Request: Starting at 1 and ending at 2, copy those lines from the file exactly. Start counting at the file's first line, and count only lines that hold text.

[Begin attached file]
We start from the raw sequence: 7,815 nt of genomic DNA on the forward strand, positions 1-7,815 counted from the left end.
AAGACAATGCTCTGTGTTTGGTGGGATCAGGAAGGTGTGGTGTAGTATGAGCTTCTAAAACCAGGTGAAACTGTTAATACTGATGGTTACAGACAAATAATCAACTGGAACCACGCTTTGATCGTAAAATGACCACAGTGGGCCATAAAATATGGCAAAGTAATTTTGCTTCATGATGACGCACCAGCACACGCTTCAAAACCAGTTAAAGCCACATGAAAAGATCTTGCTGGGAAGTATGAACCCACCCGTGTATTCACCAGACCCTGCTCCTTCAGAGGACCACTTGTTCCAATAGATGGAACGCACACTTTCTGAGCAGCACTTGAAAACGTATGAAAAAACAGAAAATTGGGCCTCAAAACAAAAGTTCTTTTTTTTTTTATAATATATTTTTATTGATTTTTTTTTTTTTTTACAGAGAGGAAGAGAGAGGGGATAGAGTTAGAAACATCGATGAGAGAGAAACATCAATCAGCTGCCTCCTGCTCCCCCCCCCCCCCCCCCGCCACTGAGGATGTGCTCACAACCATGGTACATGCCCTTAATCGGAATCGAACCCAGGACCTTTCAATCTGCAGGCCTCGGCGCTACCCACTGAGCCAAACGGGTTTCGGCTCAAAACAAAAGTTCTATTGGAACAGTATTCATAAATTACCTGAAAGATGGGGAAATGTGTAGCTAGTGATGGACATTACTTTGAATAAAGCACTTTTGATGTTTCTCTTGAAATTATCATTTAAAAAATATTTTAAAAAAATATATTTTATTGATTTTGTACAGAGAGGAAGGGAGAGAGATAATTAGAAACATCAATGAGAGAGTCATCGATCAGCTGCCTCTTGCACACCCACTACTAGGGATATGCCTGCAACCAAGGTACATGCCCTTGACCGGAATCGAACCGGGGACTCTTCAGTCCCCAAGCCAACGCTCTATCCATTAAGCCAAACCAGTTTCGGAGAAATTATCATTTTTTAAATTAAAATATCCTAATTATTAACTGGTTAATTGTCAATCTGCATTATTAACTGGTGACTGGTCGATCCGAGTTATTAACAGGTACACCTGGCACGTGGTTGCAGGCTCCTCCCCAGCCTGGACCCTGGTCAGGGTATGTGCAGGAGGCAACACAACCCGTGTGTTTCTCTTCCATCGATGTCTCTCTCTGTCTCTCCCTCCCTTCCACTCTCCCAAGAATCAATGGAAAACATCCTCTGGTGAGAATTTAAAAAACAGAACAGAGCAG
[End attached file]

We start from the raw sequence: 7,815 nt of genomic DNA on the forward strand, positions 1-7,815 counted from the left end.
AAGACAATGCTCTGTGTTTGGTGGGATCAGGAAGGTGTGGTGTAGTATGAGCTTCTAAAACCAGGTGAAACTGTTAATACTGATGGTTACAGACAAATAATCAACTGGAACCACGCTTTGATCGTAAAATGACCACAGTGGGCCATAAAATATGGCAAAGTAATTTTGCTTCATGATGACGCACCAGCACACGCTTCAAAACCAGTTAAAGCCACATGAAAAGATCTTGCTGGGAAGTATGAACCCACCCGTGTATTCACCAGACCCTGCTCCTTCAGAGGACCACTTGTTCCAATAGATGGAACGCACACTTTCTGAGCAGCACTTGAAAACGTATGAAAAAACAGAAAATTGGGCCTCAAAACAAAAGTTCTTTTTTTTTTTATAATATATTTTTATTGATTTTTTTTTTTTTTTACAGAGAGGAAGAGAGAGGGGATAGAGTTAGAAACATCGATGAGAGAGAAACATCAATCAGCTGCCTCCTGCTCCCCCCCCCCCCCCCCCGCCACTGAGGATGTGCTCACAACCATGGTACATGCCCTTAATCGGAATCGAACCCAGGACCTTTCAATCTGCAGGCCTCGGCGCTACCCACTGAGCCAAACGGGTTTCGGCTCAAAACAAAAGTTCTATTGGAACAGTATTCATAAATTACCTGAAAGATGGGGAAATGTGTAGCTAGTGATGGACATTACTTTGAATAAAGCACTTTTGATGTTTCTCTTGAAATTATCATTTAAAAAATATTTTAAAAAAATATATTTTATTGATTTTGTACAGAGAGGAAGGGAGAGAGATAATTAGAAACATCAATGAGAGAGTCATCGATCAGCTGCCTCTTGCACACCCACTACTAGGGATATGCCTGCAACCAAGGTACATGCCCTTGACCGGAATCGAACCGGGGACTCTTCAGTCCCCAAGCCAACGCTCTATCCATTAAGCCAAACCAGTTTCGGAGAAATTATCATTTTTTAAATTAAAATATCCTAATTATTAACTGGTTAATTGTCAATCTGCATTATTAACTGGTGACTGGTCGATCCGAGTTATTAACAGGTACACCTGGCACGTGGTTGCAGGCTCCTCCCCAGCCTGGACCCTGGTCAGGGTATGTGCAGGAGGCAACACAACCCGTGTGTTTCTCTTCCATCGATGTCTCTCTCTGTCTCTCCCTCCCTTCCACTCTCCCAAGAATCAATGGAAAACATCCTCTGGTGAGAATTTAAAAAACAGAACAGAGCAG